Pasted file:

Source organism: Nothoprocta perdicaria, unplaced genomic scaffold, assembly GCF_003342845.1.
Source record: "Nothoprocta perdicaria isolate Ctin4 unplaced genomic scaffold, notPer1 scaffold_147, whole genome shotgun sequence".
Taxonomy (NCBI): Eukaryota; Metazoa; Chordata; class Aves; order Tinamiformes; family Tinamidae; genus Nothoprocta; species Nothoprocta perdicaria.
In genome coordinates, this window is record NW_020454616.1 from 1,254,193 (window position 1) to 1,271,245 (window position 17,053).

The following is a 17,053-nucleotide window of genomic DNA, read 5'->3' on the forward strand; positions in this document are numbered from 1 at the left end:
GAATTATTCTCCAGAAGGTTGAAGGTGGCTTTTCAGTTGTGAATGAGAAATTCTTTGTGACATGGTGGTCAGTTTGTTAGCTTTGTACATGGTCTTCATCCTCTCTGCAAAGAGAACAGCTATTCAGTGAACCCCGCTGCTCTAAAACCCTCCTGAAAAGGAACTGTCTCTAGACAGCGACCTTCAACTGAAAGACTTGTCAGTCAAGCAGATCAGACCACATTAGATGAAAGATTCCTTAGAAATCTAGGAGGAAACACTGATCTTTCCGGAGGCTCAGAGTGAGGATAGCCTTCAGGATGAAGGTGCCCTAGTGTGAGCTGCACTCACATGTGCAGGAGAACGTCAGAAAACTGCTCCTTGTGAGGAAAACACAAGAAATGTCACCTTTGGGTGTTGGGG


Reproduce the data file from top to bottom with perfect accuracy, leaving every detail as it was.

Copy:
Source organism: Nothoprocta perdicaria, unplaced genomic scaffold, assembly GCF_003342845.1.
Source record: "Nothoprocta perdicaria isolate Ctin4 unplaced genomic scaffold, notPer1 scaffold_147, whole genome shotgun sequence".
Taxonomy (NCBI): Eukaryota; Metazoa; Chordata; class Aves; order Tinamiformes; family Tinamidae; genus Nothoprocta; species Nothoprocta perdicaria.
In genome coordinates, this window is record NW_020454616.1 from 1,254,193 (window position 1) to 1,271,245 (window position 17,053).

The following is a 17,053-nucleotide window of genomic DNA, read 5'->3' on the forward strand; positions in this document are numbered from 1 at the left end:
GAATTATTCTCCAGAAGGTTGAAGGTGGCTTTTCAGTTGTGAATGAGAAATTCTTTGTGACATGGTGGTCAGTTTGTTAGCTTTGTACATGGTCTTCATCCTCTCTGCAAAGAGAACAGCTATTCAGTGAACCCCGCTGCTCTAAAACCCTCCTGAAAAGGAACTGTCTCTAGACAGCGACCTTCAACTGAAAGACTTGTCAGTCAAGCAGATCAGACCACATTAGATGAAAGATTCCTTAGAAATCTAGGAGGAAACACTGATCTTTCCGGAGGCTCAGAGTGAGGATAGCCTTCAGGATGAAGGTGCCCTAGTGTGAGCTGCACTCACATGTGCAGGAGAACGTCAGAAAACTGCTCCTTGTGAGGAAAACACAAGAAATGTCACCTTTGGGTGTTGGGG